Three years ago the Southeast Michigan Council of Governments (SEMCOG), the regional planning agency, launched a research project to determine whether building a rapid-transit line along the 50-mile Detroit-to-Ann Arbor corridor is technically and financially feasible. The proposed line in 2005 received a $100 million Congressional commitment for engineering, design, and construction. Such starter lines have been essential to getting the trains moving in cities from Denver to Dallas. A successful starter line that attracts thousands of riders proves that there is a demand for rapid public transit, building the political and financial support for a full-fledged rapid regional transit system, which fuels still more ridership, a superior quality of life, and economic vitality. Already, regional rapid transit is strengthening the economic competitiveness of Minneapolis, Denver, St. Louis, Dallas, San Diego, Portland, and more than a dozen other metropolitan regions.
The success of such lines, according to the Golden Spike study, is determined in part by the ease with which people can get to station stops, especially if they can walk from their homes and businesses located just blocks away. The Golden Spike study included examples of the planning and zoning framework from other cities that could help communities along the Ann Arbor-Detroit rail line, as well as along other important corridors like Woodward Avenue and Gratiot Avenue in Detroit, build transit-focused neighborhoods.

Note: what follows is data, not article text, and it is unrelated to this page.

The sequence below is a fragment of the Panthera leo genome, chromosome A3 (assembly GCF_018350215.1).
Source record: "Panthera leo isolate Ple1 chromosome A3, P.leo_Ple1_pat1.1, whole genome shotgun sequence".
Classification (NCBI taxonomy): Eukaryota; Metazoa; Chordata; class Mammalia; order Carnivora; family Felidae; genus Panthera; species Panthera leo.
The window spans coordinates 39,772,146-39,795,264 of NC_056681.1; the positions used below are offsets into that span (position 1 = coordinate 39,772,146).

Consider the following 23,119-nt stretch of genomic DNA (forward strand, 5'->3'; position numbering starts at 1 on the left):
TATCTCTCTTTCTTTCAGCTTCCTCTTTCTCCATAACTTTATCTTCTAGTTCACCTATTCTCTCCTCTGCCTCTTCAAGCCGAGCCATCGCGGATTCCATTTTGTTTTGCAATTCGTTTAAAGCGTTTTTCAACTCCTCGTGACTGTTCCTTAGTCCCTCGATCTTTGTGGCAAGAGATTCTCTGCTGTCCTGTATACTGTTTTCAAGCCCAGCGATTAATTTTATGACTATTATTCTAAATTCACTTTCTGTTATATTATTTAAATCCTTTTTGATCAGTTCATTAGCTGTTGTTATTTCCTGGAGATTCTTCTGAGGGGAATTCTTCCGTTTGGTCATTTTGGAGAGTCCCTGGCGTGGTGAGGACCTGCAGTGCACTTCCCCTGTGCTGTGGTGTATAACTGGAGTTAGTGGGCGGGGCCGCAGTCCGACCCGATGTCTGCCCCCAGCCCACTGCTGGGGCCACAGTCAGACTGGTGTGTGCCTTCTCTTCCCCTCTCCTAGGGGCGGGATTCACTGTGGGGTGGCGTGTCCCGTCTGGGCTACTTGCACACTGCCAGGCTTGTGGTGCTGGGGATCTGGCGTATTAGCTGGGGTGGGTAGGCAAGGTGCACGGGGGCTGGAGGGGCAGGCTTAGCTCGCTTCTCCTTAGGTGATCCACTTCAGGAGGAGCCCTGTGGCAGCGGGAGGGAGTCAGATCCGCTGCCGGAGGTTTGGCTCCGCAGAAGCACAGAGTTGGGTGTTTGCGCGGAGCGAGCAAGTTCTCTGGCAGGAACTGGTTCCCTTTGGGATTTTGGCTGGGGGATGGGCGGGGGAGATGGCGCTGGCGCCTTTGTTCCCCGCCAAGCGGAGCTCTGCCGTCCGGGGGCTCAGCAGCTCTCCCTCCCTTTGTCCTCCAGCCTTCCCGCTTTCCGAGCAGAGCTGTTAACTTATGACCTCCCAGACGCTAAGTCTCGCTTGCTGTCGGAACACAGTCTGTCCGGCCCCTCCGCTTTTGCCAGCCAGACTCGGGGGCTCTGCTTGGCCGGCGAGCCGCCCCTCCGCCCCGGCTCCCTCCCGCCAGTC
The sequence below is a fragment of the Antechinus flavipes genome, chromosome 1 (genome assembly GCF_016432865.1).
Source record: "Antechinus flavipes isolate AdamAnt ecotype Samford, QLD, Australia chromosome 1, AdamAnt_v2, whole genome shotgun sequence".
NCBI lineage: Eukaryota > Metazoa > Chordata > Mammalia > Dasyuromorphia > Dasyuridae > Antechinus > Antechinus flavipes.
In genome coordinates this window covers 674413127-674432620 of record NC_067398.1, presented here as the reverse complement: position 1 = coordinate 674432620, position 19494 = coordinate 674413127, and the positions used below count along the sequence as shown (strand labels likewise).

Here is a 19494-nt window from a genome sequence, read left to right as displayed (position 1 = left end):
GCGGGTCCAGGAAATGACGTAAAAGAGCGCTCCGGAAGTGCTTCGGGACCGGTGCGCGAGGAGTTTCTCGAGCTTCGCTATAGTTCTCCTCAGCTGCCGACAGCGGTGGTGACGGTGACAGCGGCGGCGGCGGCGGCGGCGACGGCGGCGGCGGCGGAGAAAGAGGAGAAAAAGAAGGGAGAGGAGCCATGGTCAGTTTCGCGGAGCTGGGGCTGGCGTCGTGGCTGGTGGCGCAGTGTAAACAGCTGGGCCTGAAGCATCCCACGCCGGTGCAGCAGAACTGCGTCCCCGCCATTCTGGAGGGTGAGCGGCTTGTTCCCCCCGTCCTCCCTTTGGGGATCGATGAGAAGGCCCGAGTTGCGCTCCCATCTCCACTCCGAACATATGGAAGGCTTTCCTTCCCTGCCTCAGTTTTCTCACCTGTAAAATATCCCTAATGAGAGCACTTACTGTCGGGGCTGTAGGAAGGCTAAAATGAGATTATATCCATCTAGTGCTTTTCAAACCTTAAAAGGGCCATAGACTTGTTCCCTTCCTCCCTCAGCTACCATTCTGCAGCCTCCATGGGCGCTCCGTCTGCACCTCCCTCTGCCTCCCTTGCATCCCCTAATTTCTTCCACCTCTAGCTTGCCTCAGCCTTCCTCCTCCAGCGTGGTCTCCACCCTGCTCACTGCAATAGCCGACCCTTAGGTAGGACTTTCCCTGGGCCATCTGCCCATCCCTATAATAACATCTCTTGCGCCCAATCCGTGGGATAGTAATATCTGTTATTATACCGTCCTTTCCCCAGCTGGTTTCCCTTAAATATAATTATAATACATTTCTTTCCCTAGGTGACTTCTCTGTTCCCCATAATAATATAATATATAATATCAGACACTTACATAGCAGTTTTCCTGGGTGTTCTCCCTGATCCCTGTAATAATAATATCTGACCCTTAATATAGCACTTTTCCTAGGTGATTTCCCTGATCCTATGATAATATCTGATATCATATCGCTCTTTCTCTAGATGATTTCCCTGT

Mockingbird Station, in Dallas, prompted $270 million in new development, including 200 loft-style apartments, an eight-story office tower, and stores and entertainment. Investment along the entire Dallas Area Rapid Transit light rail system from 1997 to 2001 alone totaled $3.3 billion, according to Golden Spike.
Reasons for the line’s popularity include saving some of the $6,312 that the average American spends on transportation each year. And cities have found that rapid transit is an essential piece of civic equipment that attracts young adults, the highly educated young professionals that are revitalizing metropolitan downtowns across the United States.
Slowly but surely, Michigan cities will also embrace the idea. “It’s interesting,” said Mr. Frank, noting road construction patterns and transit investments in Ann Arbor. “They’re rebuilding roads by taking away lanes. The intent is to make it more difficult to drive in Ann Arbor. More buses, less traffic.”
For more information:

Michigan Golden Spike OR

Contact the Land Policy Institute at 517-432-8800.
Sara Colunga is a student at Michigan State University and a writer for the Land Policy Institute.